How to Conduct Research for Customer Journey Mapping

Now, we all know the journey maps should be based on data, right? Not fairy tales. Even so, one of the most frequently asked questions I get from practitioners who are undergoing journey mapping initiatives is where I get all this data from.

Where do I get the real world information that I need to make something that’s realistic and credible. That’s what I want to talk to you about today. Journey mapping is a qualitative process, so that means we should use qualitative research methods to capture data. What I mean by that is anything that puts us in direct line of observation with more direct conversation with a representative of users. So let me introduce a few methods that allow us to do just that. The first method is customer or user interviews. Interviews allow us to capture firsthand stories about users experiences with our products. And not only that, how they were feeling as they did that, what mindsets and emotions they had as they went through that sequence of actions. These can be conducted over the phone or in person. So they’re super versatile. Now, we know that what people say they do is not always equal to what they actually do in real life. So I like to couple my user interviews with a first person method of observation, like a field study or a contextual inquiry that allows me to observe first hand what someone is actually doing, the discrepancies in what people report they do in user interviews, and what I observe them doing. A contextual inquiry are critical points in my research that I might want to further investigate. Really interesting points. Now, a third method and are really often underutilized method for customer journey mapping is Dirie studies. Daury studies are particularly useful for a customer journey mapping because there are longitudinal nature. I can ask people to capture an almost real time what they’re doing as they try to accomplishable how they feel about each stops and what kind of mindset they have as they try to do that.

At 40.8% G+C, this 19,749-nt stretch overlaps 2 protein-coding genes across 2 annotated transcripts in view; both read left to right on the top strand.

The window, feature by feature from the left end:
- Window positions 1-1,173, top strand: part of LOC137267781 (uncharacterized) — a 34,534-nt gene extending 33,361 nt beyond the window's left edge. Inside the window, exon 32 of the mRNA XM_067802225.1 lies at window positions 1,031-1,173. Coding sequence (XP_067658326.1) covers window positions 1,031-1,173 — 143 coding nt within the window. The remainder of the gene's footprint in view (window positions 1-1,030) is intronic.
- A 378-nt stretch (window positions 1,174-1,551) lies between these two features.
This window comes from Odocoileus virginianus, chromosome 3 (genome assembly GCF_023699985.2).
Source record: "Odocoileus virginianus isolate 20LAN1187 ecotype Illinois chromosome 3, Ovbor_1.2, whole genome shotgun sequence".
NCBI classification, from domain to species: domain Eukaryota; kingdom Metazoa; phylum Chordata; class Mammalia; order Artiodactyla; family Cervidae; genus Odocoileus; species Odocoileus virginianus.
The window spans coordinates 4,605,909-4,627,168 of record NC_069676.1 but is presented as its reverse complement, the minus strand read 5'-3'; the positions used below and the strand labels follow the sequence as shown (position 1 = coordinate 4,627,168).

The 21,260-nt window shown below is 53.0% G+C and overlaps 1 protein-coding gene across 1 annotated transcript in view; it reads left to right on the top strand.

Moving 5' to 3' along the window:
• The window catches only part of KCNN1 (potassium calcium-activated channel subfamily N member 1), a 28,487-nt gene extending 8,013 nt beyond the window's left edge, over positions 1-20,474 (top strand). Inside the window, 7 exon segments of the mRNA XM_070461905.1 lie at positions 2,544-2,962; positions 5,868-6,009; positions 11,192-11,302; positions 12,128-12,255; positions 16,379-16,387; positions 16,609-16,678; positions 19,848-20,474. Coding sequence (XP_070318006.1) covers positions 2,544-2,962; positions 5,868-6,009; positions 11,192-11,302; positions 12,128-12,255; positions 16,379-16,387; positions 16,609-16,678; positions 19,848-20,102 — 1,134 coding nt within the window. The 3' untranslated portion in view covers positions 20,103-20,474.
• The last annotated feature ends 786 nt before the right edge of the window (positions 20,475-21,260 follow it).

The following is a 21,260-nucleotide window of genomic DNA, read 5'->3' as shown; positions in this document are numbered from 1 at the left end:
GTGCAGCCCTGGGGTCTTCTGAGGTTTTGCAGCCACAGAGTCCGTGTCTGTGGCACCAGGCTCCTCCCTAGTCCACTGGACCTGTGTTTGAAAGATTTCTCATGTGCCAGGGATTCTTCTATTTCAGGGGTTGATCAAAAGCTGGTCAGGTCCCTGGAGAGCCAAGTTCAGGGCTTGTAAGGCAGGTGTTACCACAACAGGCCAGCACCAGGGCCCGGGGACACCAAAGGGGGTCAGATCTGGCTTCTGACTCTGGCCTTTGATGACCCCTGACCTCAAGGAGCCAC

That allows me to almost alleviate that fallible memory aspect that I’m relying on in interviews so supercritical to couple with my interviews. A fourth method is competitive analysis. This is particularly useful if you’re.

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